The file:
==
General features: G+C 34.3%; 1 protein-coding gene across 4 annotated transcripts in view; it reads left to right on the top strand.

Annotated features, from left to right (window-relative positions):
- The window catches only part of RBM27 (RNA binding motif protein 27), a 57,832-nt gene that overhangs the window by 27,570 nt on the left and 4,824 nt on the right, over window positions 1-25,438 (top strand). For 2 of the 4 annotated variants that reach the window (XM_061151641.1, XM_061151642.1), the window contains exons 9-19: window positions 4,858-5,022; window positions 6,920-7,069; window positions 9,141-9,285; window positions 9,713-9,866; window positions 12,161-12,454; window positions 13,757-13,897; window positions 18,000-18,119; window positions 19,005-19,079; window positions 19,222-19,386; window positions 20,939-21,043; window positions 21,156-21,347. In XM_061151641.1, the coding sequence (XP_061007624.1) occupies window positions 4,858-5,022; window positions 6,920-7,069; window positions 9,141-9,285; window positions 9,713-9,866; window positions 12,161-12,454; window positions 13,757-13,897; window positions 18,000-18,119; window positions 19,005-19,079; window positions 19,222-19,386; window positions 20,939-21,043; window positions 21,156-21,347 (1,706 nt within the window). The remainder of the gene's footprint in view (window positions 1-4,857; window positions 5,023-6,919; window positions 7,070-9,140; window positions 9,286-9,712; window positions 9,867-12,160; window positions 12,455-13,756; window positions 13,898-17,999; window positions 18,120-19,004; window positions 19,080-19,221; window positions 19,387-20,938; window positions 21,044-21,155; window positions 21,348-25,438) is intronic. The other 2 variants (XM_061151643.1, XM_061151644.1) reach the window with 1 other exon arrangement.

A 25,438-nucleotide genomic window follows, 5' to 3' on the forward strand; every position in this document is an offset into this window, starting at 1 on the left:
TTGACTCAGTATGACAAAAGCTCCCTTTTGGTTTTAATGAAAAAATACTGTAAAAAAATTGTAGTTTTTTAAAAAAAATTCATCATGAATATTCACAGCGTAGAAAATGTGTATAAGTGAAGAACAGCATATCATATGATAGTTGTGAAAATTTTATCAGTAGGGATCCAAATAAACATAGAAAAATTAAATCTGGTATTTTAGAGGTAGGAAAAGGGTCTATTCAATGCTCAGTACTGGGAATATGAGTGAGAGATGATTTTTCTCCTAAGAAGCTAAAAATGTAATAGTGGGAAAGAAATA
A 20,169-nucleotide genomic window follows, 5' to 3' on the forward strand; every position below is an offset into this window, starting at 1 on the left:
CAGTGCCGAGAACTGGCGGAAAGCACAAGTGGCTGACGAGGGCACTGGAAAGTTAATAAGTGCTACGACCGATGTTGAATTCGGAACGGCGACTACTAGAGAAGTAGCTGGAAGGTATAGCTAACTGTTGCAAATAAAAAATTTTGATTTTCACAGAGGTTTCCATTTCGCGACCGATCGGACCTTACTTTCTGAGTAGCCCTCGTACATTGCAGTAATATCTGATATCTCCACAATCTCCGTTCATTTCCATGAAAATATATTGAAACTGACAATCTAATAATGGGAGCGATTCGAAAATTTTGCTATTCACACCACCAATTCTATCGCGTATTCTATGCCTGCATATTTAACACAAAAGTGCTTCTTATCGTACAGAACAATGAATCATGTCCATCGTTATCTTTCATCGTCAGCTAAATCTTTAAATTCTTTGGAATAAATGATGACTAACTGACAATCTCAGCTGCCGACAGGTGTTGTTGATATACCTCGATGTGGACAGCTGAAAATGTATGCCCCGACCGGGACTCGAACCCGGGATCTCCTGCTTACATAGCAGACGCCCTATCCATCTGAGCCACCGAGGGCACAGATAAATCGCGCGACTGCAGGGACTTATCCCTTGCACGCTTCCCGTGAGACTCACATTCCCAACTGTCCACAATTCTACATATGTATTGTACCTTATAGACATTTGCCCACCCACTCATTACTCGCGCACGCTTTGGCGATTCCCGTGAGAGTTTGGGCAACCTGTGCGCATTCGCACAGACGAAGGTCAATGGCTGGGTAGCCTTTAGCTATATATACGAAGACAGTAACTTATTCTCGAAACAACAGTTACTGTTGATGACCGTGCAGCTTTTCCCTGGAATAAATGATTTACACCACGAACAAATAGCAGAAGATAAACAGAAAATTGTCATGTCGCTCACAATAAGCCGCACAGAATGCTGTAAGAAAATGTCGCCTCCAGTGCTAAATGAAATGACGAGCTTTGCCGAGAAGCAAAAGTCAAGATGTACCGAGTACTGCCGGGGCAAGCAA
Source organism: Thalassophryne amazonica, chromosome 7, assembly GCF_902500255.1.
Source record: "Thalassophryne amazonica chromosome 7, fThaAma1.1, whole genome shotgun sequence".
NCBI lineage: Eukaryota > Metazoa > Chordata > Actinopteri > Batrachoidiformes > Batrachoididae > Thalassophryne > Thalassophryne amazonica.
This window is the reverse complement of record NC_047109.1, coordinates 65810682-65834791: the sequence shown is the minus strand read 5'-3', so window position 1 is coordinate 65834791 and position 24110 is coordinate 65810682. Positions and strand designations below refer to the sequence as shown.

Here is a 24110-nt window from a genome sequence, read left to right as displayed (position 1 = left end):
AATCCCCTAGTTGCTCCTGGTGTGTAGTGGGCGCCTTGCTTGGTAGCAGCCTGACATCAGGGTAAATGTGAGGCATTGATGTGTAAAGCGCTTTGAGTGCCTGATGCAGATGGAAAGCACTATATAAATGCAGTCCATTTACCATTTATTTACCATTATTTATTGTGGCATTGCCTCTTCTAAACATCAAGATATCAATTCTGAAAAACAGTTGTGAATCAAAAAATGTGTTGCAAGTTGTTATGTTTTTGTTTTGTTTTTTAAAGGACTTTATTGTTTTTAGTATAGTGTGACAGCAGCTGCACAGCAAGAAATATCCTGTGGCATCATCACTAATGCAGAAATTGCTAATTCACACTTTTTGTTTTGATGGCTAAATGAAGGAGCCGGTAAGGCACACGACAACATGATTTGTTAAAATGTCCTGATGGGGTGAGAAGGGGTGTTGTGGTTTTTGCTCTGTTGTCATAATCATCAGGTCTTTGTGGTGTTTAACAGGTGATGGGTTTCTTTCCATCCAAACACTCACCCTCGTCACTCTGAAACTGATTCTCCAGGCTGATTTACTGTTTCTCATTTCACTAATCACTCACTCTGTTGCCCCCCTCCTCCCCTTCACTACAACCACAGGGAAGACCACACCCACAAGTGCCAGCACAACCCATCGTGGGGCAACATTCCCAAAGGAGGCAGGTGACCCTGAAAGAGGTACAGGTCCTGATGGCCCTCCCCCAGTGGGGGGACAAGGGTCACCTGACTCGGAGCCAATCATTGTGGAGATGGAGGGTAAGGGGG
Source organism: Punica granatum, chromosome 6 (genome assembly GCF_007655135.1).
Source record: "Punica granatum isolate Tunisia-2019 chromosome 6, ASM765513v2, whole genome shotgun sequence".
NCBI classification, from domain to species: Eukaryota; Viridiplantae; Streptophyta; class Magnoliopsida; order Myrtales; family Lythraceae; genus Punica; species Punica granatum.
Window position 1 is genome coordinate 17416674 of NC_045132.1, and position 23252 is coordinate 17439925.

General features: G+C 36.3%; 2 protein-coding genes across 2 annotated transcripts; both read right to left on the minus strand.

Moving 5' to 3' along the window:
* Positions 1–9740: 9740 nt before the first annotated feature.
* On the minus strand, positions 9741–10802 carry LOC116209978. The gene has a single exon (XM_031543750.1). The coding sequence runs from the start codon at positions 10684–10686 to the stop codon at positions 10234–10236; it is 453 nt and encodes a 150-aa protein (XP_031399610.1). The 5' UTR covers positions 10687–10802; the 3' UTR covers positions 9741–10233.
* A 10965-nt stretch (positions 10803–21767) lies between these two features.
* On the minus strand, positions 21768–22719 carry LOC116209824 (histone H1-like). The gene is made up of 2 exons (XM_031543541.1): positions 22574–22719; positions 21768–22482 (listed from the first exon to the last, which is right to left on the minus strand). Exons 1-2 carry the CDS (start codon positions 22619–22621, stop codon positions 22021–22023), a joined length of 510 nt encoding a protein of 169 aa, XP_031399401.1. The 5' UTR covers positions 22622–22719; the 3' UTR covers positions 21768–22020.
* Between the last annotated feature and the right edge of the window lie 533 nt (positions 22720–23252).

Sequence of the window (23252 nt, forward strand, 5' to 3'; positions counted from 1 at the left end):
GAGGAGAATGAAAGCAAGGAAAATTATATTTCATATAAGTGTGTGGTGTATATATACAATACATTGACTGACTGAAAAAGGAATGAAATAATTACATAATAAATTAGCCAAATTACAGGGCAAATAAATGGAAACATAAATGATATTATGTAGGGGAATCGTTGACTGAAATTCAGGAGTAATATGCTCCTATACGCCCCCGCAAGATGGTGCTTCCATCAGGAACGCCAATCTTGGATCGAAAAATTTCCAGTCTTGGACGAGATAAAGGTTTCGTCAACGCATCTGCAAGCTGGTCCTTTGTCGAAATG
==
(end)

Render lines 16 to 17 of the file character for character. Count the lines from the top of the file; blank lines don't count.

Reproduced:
NCBI classification, from domain to species: Eukaryota; Viridiplantae; Streptophyta; class Magnoliopsida; order Myrtales; family Lythraceae; genus Punica; species Punica granatum.
Window position 1 is genome coordinate 17416674 of NC_045132.1, and position 23252 is coordinate 17439925.